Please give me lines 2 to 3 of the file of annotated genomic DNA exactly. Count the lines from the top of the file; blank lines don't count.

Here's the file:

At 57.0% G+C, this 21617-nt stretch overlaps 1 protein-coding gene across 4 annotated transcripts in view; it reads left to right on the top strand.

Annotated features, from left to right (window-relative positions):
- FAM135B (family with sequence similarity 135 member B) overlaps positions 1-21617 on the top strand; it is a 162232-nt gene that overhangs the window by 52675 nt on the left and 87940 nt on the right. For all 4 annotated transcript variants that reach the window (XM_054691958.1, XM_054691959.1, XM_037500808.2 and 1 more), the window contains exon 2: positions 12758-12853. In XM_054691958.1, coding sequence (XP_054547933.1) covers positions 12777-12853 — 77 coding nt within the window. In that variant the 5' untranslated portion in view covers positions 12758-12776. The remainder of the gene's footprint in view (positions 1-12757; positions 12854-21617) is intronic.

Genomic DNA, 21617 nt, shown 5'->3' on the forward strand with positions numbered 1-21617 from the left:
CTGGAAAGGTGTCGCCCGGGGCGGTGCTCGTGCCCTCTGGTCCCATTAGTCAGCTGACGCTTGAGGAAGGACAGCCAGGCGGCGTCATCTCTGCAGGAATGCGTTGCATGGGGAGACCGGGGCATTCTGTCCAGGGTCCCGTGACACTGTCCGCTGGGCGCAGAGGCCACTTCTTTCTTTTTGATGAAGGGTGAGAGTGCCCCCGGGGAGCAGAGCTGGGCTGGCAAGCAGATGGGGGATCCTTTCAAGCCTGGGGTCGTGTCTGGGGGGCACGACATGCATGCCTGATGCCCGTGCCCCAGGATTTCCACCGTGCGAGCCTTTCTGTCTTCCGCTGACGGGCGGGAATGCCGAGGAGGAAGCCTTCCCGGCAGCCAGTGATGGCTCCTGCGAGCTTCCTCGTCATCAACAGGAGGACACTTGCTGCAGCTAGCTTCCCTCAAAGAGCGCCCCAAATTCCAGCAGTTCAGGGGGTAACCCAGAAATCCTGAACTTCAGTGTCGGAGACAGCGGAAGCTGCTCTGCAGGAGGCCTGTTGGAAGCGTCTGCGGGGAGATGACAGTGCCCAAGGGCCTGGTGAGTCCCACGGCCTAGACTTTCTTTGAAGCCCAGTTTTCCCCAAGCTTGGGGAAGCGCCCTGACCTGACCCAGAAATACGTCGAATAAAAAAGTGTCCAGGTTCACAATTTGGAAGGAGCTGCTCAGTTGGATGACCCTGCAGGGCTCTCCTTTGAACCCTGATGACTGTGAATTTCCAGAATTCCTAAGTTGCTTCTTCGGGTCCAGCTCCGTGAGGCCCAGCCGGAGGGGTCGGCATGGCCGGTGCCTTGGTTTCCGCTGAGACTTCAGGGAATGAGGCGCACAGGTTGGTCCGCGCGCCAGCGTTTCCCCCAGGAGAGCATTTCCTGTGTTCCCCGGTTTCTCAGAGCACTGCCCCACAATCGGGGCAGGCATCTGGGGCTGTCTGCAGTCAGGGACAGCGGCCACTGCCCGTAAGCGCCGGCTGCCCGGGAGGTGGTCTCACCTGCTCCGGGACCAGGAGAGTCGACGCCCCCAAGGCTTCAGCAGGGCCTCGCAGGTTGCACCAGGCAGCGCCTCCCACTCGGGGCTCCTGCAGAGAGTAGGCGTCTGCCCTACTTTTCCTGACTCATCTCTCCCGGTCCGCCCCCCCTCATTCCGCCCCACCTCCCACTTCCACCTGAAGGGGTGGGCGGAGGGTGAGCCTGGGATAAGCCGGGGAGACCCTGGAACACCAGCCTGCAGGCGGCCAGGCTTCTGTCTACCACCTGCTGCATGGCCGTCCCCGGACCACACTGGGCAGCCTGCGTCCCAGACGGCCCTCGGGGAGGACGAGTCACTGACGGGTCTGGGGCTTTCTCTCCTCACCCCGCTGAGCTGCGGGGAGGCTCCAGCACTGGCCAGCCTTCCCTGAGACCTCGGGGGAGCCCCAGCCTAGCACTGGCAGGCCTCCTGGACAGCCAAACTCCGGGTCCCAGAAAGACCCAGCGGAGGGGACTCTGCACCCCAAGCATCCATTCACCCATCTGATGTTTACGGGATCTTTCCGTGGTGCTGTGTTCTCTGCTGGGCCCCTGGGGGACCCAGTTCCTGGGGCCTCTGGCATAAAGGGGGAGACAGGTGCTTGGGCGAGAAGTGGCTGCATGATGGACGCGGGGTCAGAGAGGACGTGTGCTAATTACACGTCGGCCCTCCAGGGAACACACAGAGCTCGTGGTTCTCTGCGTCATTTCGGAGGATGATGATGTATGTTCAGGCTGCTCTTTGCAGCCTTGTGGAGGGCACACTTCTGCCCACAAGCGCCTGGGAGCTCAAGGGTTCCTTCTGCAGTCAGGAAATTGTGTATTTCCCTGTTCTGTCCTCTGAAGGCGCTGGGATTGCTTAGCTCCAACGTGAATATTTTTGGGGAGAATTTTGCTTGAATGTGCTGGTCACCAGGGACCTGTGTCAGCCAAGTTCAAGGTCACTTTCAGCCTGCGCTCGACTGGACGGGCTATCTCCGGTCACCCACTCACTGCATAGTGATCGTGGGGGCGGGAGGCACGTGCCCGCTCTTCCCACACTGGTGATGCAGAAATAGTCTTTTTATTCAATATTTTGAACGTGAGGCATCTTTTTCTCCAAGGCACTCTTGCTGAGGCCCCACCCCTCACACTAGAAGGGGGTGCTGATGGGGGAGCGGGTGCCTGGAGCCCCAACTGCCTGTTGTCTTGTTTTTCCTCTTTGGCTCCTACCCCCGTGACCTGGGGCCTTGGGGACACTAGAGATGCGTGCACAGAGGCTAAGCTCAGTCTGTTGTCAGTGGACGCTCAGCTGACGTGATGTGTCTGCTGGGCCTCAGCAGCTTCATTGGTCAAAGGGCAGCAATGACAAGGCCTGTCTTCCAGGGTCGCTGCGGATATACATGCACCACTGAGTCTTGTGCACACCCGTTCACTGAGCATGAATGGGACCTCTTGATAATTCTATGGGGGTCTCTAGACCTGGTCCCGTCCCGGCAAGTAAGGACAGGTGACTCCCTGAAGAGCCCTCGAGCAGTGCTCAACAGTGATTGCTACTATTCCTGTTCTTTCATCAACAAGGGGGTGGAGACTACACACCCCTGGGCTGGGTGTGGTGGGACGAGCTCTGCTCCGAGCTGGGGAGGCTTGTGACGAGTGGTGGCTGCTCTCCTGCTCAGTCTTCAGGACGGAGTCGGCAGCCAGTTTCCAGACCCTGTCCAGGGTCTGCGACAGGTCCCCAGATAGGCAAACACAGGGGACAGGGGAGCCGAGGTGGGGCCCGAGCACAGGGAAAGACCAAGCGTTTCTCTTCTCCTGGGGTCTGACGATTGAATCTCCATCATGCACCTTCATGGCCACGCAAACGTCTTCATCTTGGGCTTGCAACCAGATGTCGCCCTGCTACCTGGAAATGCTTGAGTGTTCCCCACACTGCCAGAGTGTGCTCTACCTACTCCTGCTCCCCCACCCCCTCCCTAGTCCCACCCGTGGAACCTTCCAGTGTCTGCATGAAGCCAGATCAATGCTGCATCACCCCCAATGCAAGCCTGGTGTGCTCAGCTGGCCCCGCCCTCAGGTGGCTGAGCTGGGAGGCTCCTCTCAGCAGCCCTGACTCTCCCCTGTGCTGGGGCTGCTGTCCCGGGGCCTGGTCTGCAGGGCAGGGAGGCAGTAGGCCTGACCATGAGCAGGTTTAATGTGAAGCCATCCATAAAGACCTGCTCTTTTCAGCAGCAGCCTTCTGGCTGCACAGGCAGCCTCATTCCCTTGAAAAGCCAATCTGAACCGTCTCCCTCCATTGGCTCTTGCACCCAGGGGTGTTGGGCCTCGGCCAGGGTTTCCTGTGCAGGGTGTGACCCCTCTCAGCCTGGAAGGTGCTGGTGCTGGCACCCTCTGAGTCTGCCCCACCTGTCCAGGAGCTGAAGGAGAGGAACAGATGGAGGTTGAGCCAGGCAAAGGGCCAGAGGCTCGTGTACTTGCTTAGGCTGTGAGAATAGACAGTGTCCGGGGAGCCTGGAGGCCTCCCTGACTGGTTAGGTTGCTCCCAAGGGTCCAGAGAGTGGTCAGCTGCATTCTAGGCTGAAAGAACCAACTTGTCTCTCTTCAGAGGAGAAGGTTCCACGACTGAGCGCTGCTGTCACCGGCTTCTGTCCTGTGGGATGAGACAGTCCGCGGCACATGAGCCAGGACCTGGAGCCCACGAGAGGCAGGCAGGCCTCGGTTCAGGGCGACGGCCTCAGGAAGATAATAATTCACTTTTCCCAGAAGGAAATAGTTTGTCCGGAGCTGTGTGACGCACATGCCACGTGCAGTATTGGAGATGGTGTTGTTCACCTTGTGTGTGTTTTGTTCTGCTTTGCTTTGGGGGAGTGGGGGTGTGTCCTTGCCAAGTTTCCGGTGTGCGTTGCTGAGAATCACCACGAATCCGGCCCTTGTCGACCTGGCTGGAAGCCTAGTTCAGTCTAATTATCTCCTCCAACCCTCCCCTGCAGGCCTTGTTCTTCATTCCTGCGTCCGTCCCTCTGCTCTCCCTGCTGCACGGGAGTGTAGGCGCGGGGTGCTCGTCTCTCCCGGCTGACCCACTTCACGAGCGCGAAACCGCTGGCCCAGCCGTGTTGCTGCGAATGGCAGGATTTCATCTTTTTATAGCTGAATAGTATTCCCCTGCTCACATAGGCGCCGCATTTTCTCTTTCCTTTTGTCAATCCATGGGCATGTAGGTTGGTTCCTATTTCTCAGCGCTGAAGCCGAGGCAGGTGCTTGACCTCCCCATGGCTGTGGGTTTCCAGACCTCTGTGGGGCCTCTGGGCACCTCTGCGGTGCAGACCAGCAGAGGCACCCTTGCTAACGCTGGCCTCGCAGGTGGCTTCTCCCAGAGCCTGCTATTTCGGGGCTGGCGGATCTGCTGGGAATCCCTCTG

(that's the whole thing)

Annotated features, from left to right (window-relative positions):
- FAM135B (family with sequence similarity 135 member B) overlaps positions 1-21617 on the top strand; it is a 162232-nt gene that overhangs the window by 52675 nt on the left and 87940 nt on the right. For all 4 annotated transcript variants that reach the window (XM_054691958.1, XM_054691959.1, XM_037500808.2 and 1 more), the window contains exon 2: positions 12758-12853. In XM_054691958.1, coding sequence (XP_054547933.1) covers positions 12777-12853 — 77 coding nt within the window. In that variant the 5' untranslated portion in view covers positions 12758-12776. The remainder of the gene's footprint in view (positions 1-12757; positions 12854-21617) is intronic.